7:30 a.m. Denied access as foreigners with no armed services sponsor onto a US Military Base. We were told very firmly that we were unacceptable in our current state. Brendan, our good friend, guide and organiser no doubt found this frustrating and embarrassing as people were waiting for us in the school, but was carefully compliant and immediately began working on “Plan B”

8:00 a.m. Brendan has Plan B organised for us to visit a school down the road, when Jan, (principal from Hale Kula) calls to say she has a military sponsor for us.

8:30 a.m. we make it onto base after displaying our beautiful NZ passports and from there on it’s like being back in Hawai’i. The manaaki is amazing. Gifts of leis, food, drink, -a really warm welcome.

This school is receiving a $33M property upgrade mostly courtesy of Dept of Defence, after President Obama realised as a result of parent pleas that Base Schools were in an embarrassingly shoddy condition.
The state contributes 20%.

As part of a state initiative these kids all got MacBook Airs 2 years ago.
This school has MLE’s in the new build (if the teachers choose to use them that way) and have blended learning going on although they have 1:1 potential. Their key question for us was ‘how did we get all our teachers onboard?’
As in much of the US they are talking about integration rather than fully digital learning.
The teachers in the MLE’s were taking the option of keeping them closed into cells, (much as our some of own teachers did when we first cut holes through the walls to create more flexible spaces.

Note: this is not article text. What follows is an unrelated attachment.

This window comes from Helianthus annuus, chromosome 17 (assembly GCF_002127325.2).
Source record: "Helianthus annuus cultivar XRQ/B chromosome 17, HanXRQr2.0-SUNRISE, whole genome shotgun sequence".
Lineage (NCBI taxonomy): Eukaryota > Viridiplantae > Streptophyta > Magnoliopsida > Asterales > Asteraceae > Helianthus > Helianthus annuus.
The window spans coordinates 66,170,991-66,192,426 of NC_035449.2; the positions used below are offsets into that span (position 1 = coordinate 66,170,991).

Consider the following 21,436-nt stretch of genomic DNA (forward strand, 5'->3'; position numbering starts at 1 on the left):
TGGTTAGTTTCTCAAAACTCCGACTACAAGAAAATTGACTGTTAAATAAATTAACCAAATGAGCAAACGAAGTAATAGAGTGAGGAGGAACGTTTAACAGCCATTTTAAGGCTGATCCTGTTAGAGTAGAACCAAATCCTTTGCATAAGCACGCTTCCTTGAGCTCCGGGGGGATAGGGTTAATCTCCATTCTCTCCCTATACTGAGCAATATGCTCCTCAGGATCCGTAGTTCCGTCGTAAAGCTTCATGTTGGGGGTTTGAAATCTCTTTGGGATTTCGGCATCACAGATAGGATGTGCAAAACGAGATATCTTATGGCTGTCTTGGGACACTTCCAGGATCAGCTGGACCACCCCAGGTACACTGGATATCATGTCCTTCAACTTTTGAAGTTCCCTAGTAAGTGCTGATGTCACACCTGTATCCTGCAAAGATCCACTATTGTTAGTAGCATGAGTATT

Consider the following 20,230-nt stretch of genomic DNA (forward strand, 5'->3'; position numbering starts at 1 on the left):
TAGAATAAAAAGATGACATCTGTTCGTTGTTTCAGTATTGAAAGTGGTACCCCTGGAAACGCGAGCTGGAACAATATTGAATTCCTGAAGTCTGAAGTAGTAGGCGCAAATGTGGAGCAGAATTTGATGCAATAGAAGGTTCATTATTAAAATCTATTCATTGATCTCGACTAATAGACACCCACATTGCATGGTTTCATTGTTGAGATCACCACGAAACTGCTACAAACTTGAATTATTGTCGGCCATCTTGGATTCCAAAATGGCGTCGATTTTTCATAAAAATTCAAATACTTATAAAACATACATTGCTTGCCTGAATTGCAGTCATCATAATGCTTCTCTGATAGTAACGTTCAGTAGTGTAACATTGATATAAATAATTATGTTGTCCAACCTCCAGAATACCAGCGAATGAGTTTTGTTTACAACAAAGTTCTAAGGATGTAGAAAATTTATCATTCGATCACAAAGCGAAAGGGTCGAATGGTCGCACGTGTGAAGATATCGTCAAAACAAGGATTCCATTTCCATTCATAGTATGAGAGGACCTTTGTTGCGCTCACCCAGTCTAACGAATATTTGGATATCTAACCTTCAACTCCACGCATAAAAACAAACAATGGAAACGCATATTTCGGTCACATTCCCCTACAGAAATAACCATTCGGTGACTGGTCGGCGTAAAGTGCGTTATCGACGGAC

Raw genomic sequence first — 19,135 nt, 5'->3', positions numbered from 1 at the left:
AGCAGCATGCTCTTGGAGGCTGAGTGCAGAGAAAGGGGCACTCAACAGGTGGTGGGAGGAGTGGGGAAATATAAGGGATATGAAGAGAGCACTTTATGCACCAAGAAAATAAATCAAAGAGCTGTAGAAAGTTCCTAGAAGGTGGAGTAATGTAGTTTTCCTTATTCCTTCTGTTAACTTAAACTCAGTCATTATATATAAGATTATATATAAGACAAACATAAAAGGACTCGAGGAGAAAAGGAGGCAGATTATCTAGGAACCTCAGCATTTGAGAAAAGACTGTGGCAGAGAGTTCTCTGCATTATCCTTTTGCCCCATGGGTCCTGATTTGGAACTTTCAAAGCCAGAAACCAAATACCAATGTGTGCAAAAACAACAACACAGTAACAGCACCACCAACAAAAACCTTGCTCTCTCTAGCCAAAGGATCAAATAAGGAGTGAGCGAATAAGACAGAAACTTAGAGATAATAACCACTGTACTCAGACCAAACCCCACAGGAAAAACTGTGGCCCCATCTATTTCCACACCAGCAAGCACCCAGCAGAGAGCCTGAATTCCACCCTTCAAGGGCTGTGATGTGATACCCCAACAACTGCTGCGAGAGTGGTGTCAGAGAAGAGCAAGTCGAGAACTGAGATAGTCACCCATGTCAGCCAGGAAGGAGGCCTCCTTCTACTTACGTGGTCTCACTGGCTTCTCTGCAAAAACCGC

This was where we saw the first of  many magnificent school gardens. We timed our visit well as children were harvesting their crops and eager to show what they had grown.

Five children came out of class to share their learning with us.

Nyla talked me through the challenge she was solving; waste created by plastic Keurig (K-Cup) Single Serve Cups that are used in fast coffee machines like Nespresso.
She shared her Google doc with us which was a prototype of Manaiakalani's Learn Create Share.

Like Pt England, these people have lived through construction, noise and dust for the last two years. Working hard with incredibly high turn-over of students because they are a military base school.

Sunday, 24 April 2016

About Time

The must have accessory for this trip is the Apple Watch.  I had been looking forward to visiting an Apple Store in the USA and buying it at half the price we get ripped off for purchasing one in New Zealand. And a trip to an Apple Store is always a tourist attraction in its own right.

So it was a surprise to discover that the Waikiki Apple store considers it quite a privilege to allow you to take one of their items home - even if you offer to pay!  Inducing
them to consider selling something to us was hard enough, but we pretty much had to force them to open their cupboards and admit they had a variety of styles and options available in the store. We did persist, and after quite some time were able to convince them that I was worthy of their product (actually not sure that I ever did that!) and walked out the happy possessor of a watch that has become the regulator of every step I take and bite I eat.